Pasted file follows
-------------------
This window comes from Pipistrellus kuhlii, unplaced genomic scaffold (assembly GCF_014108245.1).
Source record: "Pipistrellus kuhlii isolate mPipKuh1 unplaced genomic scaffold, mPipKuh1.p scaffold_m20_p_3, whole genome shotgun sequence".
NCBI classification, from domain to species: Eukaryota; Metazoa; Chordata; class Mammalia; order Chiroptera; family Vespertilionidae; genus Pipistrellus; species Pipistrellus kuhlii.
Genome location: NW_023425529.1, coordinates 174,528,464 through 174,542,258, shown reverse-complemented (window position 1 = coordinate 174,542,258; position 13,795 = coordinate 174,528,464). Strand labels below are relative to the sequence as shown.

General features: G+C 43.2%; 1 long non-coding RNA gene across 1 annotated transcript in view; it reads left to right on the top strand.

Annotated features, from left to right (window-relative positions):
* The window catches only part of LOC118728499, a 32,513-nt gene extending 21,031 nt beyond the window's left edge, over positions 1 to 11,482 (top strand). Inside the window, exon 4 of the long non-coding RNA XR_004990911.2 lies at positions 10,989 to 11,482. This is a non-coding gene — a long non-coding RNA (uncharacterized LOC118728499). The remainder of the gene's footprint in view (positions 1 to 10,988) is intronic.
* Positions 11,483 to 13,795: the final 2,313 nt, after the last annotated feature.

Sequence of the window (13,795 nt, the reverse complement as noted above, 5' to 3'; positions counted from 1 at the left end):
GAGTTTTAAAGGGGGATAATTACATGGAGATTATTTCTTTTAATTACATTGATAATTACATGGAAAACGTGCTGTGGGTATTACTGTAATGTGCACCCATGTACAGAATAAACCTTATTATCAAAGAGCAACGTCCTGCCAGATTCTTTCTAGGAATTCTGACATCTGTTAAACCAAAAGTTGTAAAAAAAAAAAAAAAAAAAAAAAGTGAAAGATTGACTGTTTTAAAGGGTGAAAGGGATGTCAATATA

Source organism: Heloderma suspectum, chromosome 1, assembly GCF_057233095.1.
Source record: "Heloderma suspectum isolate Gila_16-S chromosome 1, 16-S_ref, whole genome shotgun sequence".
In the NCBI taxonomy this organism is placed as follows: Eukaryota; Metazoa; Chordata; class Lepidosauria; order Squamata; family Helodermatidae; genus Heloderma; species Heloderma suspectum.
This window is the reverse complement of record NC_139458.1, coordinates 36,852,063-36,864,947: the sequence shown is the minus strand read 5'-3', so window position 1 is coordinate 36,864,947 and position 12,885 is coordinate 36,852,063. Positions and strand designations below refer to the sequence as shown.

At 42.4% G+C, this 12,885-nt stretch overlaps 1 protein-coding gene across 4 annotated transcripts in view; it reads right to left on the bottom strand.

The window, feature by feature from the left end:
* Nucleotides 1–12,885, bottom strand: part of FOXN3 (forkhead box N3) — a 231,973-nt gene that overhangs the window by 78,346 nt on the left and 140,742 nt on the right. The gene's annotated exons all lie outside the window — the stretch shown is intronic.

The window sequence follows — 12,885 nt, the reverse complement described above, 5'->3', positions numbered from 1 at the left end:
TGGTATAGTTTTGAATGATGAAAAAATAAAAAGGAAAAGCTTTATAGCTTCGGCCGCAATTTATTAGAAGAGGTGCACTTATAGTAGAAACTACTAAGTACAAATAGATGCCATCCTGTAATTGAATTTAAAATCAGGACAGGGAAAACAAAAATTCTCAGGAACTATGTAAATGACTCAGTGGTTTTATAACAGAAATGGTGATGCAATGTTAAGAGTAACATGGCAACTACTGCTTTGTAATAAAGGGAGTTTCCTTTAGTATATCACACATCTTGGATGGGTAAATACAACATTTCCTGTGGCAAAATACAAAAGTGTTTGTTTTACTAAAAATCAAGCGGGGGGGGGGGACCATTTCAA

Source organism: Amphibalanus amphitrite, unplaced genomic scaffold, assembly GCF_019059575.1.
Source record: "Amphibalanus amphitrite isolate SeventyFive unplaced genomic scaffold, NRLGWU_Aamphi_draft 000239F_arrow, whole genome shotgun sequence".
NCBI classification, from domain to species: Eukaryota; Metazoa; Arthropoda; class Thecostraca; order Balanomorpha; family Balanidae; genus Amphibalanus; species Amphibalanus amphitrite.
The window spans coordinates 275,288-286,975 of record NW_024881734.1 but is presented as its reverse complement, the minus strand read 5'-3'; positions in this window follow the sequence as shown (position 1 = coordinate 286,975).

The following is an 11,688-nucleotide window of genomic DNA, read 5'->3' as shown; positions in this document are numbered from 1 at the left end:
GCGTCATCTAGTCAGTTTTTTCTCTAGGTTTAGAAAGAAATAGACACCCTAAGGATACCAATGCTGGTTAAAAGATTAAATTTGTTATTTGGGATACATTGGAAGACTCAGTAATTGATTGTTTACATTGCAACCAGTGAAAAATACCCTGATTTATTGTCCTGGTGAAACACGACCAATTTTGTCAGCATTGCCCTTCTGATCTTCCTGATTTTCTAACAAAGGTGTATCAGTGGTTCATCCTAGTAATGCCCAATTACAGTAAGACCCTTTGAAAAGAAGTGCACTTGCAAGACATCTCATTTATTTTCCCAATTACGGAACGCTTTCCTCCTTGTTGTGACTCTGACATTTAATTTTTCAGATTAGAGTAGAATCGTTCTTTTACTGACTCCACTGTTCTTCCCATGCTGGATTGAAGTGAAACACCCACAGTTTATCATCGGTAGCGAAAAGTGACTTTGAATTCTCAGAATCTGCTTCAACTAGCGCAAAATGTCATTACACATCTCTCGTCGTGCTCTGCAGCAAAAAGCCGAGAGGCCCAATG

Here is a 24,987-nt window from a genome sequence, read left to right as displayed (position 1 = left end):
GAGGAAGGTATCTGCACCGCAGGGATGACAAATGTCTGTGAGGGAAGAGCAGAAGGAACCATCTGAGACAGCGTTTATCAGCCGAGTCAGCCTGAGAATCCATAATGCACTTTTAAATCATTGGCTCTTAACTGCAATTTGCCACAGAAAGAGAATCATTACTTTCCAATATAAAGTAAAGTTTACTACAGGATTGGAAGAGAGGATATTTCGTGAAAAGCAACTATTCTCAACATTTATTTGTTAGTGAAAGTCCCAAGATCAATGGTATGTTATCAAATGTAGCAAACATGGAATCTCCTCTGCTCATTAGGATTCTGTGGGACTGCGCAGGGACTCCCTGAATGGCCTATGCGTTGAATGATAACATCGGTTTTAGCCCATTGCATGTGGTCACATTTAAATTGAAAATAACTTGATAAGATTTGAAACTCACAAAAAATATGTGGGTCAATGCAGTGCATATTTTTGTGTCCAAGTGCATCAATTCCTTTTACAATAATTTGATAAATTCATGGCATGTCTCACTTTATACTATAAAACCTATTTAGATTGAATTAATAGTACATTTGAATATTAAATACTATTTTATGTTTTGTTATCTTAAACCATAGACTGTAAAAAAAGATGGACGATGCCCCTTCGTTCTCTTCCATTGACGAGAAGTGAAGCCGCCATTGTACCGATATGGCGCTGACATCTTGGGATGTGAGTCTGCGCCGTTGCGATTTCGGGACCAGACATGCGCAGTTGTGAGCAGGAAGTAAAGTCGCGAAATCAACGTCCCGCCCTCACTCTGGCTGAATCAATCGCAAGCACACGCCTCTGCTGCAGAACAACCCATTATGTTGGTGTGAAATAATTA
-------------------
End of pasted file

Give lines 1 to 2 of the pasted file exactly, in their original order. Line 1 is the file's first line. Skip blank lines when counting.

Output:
This window comes from Pipistrellus kuhlii, unplaced genomic scaffold (assembly GCF_014108245.1).
Source record: "Pipistrellus kuhlii isolate mPipKuh1 unplaced genomic scaffold, mPipKuh1.p scaffold_m20_p_3, whole genome shotgun sequence".